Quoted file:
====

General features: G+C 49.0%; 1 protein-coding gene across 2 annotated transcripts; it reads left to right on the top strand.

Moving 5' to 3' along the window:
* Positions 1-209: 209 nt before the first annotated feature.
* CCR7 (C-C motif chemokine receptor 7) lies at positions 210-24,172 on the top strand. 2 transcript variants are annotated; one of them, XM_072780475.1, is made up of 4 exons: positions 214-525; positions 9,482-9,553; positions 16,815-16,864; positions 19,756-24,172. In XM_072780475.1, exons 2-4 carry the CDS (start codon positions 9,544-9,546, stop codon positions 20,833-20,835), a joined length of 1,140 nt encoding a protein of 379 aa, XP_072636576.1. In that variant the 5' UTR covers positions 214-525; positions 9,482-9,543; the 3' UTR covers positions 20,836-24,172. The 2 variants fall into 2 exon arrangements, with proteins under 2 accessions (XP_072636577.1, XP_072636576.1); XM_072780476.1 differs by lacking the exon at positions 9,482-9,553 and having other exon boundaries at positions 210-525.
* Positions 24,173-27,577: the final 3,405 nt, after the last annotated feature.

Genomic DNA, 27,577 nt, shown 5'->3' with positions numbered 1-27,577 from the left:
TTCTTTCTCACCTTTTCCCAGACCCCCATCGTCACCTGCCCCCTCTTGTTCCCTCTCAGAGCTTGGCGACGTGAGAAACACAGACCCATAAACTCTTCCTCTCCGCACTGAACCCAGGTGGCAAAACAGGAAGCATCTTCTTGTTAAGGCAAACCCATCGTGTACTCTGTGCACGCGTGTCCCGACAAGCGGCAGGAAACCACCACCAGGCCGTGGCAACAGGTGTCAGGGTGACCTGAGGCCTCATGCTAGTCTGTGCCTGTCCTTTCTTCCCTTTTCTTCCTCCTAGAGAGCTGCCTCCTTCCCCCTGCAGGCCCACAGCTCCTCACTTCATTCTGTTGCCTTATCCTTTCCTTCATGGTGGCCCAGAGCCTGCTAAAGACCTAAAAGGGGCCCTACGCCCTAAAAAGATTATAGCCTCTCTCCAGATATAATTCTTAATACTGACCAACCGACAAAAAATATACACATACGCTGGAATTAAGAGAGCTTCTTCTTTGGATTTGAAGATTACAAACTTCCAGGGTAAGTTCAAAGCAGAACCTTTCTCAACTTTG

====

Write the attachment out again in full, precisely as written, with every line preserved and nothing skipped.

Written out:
General features: G+C 49.0%; 1 protein-coding gene across 2 annotated transcripts; it reads left to right on the top strand.

Moving 5' to 3' along the window:
* Positions 1-209: 209 nt before the first annotated feature.
* CCR7 (C-C motif chemokine receptor 7) lies at positions 210-24,172 on the top strand. 2 transcript variants are annotated; one of them, XM_072780475.1, is made up of 4 exons: positions 214-525; positions 9,482-9,553; positions 16,815-16,864; positions 19,756-24,172. In XM_072780475.1, exons 2-4 carry the CDS (start codon positions 9,544-9,546, stop codon positions 20,833-20,835), a joined length of 1,140 nt encoding a protein of 379 aa, XP_072636576.1. In that variant the 5' UTR covers positions 214-525; positions 9,482-9,543; the 3' UTR covers positions 20,836-24,172. The 2 variants fall into 2 exon arrangements, with proteins under 2 accessions (XP_072636577.1, XP_072636576.1); XM_072780476.1 differs by lacking the exon at positions 9,482-9,553 and having other exon boundaries at positions 210-525.
* Positions 24,173-27,577: the final 3,405 nt, after the last annotated feature.

Genomic DNA, 27,577 nt, shown 5'->3' with positions numbered 1-27,577 from the left:
TTCTTTCTCACCTTTTCCCAGACCCCCATCGTCACCTGCCCCCTCTTGTTCCCTCTCAGAGCTTGGCGACGTGAGAAACACAGACCCATAAACTCTTCCTCTCCGCACTGAACCCAGGTGGCAAAACAGGAAGCATCTTCTTGTTAAGGCAAACCCATCGTGTACTCTGTGCACGCGTGTCCCGACAAGCGGCAGGAAACCACCACCAGGCCGTGGCAACAGGTGTCAGGGTGACCTGAGGCCTCATGCTAGTCTGTGCCTGTCCTTTCTTCCCTTTTCTTCCTCCTAGAGAGCTGCCTCCTTCCCCCTGCAGGCCCACAGCTCCTCACTTCATTCTGTTGCCTTATCCTTTCCTTCATGGTGGCCCAGAGCCTGCTAAAGACCTAAAAGGGGCCCTACGCCCTAAAAAGATTATAGCCTCTCTCCAGATATAATTCTTAATACTGACCAACCGACAAAAAATATACACATACGCTGGAATTAAGAGAGCTTCTTCTTTGGATTTGAAGATTACAAACTTCCAGGGTAAGTTCAAAGCAGAACCTTTCTCAACTTTG